(Photo by Selma Komisky)
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WARNING: THIS ARTICLE CONTAINS SPOILERS
Duality: Lessons Learned From Loki’s Two Natures
By Selma Komisky
“No one bad is ever truly bad and no one good is ever truly good.”
The latest Marvel mini-TV series on Disney Plus simply titled, “Loki,” is currently streaming. Opening with the playful and cunning, Loki Laufeyson, played by Tom Hiddleson (AKA the God of Mischief), fans find themselves reunited with the beloved villain. The last time we have seen Loki in the “Avengers Endgame,” he teleports himself after intercepting the Tesseract and ultimately, vanishes. This is where the series picks up. Only now, we know where Loki disappeared to. However, some may also get confused as to why Loki is alive after seeing him in the clutches of Thanos in “Infinity War.” Spoiler alert, he is in another timeline.
Loki’s character in the Marvel films oozes with charm. And despite being a bad boy, he is very likable and interesting – more so than Thor in my opinion. In the films, Loki enters the scene with a brazen assurance, dressed in his Asgardian armor, with long black lochs, and a piercing stare. He articulates words and draws people in with his smooth, hypnotic accent, and dashing mischievous smile. Although he parades his smug attitude, in reality, he is quite complex and broken. That’s why I think we all can relate to him in some way. We, can almost sense his pain and guilt.
Moving forward in the Disney Plus series, we discover Loki at the TVA, (Time Variance Authority) where he continues to evolve. In this series, we see a more subdued, human side of Loki, wearing a tan prisoner jumpsuit or a professional dress shirt and tie working alongside Mobius (Owen Wilson). This is quite contrary to his other persona that wreaks havoc across the realms.
Also, in this series, Loki is seen experiencing all the feels. He’s been found guilty and interrogated by Agent Mobius with endless questions that get under his skin. Thereafter, he surfs through a reel of secret files that remind him of all his evil deeds and destructive past. Thus, these experiences mentally open the door to overwhelming guilt, self-condemnation, frustration, regret, anger, shame, and depression.
Don’t get me wrong, Loki continues to be a manipulating, suave trickster and looks for every opportunity to use his magic to possess power. However, we interestingly also discover that Loki has a dual nature.
Dualism derives from the Latin word duo, meaning two. In turn, Loki isn’t the only one that has duality, so does every Christian. Every believer experiences the truth and the reality of the dual nature within. So, what exactly does that mean? Here’s a quick review what the Bible says on the subject.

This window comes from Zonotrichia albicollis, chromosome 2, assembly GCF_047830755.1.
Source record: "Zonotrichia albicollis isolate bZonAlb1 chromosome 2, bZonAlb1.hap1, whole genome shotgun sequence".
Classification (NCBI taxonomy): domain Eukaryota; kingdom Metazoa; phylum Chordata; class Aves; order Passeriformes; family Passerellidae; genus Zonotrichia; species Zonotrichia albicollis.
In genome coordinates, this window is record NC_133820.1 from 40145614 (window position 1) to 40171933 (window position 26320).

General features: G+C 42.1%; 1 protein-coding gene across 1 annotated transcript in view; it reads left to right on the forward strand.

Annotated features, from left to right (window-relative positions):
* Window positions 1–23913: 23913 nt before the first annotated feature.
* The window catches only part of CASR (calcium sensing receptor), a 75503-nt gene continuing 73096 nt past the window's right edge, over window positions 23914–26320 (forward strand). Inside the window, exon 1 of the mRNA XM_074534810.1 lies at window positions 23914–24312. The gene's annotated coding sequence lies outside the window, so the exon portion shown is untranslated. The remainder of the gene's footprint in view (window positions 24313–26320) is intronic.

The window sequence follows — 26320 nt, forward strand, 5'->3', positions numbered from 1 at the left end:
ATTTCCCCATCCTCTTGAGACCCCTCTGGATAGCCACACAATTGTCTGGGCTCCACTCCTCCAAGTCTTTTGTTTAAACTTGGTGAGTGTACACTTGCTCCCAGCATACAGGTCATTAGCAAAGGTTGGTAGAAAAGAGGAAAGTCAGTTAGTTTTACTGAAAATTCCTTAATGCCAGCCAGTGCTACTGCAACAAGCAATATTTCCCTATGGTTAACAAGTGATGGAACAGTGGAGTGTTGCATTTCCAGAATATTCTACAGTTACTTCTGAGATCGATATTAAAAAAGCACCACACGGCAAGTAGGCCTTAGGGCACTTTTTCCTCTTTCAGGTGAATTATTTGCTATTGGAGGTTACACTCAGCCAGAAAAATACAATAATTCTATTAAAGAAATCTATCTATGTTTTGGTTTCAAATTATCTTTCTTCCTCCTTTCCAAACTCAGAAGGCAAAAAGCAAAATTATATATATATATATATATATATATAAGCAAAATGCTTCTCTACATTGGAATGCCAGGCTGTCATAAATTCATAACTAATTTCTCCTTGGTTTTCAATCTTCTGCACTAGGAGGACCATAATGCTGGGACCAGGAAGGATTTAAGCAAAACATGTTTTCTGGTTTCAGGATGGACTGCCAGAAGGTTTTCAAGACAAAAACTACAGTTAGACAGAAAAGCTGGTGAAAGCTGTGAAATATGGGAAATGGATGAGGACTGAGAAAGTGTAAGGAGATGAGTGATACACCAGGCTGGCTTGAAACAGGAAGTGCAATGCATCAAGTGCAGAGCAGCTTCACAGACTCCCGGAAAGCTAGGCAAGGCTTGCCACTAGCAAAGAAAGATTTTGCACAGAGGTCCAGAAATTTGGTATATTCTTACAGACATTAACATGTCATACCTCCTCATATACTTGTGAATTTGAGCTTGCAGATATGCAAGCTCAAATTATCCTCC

Man was created in God’s image. Genesis 1:27 and Genesis 1:31 say that God saw all that He had created, and it was good. In Genesis 3, we can read about the fall of man and the sin that entered into the world. The Bible says in Romans 3:23, “For all have sinned and fallen short…”. 1 John 1:8 declares, “If we say we have no sin, we deceive ourselves, and the truth is not in us.”
In Loki is illustrated the reality of this struggle between good and evil. Yet, what does the duality of good versus evil mean?
First of all, the Bible describes the unregenerate man as “The man without the Spirit.” This describes the non-believer. Every unbeliever has one nature only. Such as with this crafty villain. He thinks he is above being accountable to a higher power as he thinks he himself is a god. However, the spiritual truth is found in Romans 14:12 in the New Living Translation which says, “yes, each of us will give a personal account to God.” In 1 Corinthians 2:14 in the New Life Version, it says, “But the person who is not a Christian does not understand these words from the Holy Spirit. He thinks they are foolish. He cannot understand them because he does not have the Holy Spirit to help him understand.”
Secondly, when a person believes and is born again, he receives a completely new nature. It is important to note that as long as we reside in our bodies, we shall never lose the old self. There will always be two natures within us – the old self (carnal) and the new self (spirit). These two natures war within every believer. They are complete opposites of one another. One is good and the other is bad. So, just because we are Christians, we are not exempt from struggling with sin.
In closing, it is important to know that in light of all this truth, we are all still redeemable and come from all walks of life (both good and bad). Likewise, this character is a good example of this inner reality. This is what we see when he struggles with being good one minute (such as helping his brother Thor) then, betraying him in the next minute. All in all, we see Loki’s evil schemes. But, thank you mini-series for shedding light on Loki’s positive desires to change and take risks! These include becoming friends with Mobius and also becoming vulnerable enough to allow himself to experience a love interest. Way to go, Loki!
Overall, a spiritual takeaway from this villain that we can hold onto is this; God always gives us hope as well as the victory and the ability to transform. And despite our struggles, we, like Loki can all have glorious purpose.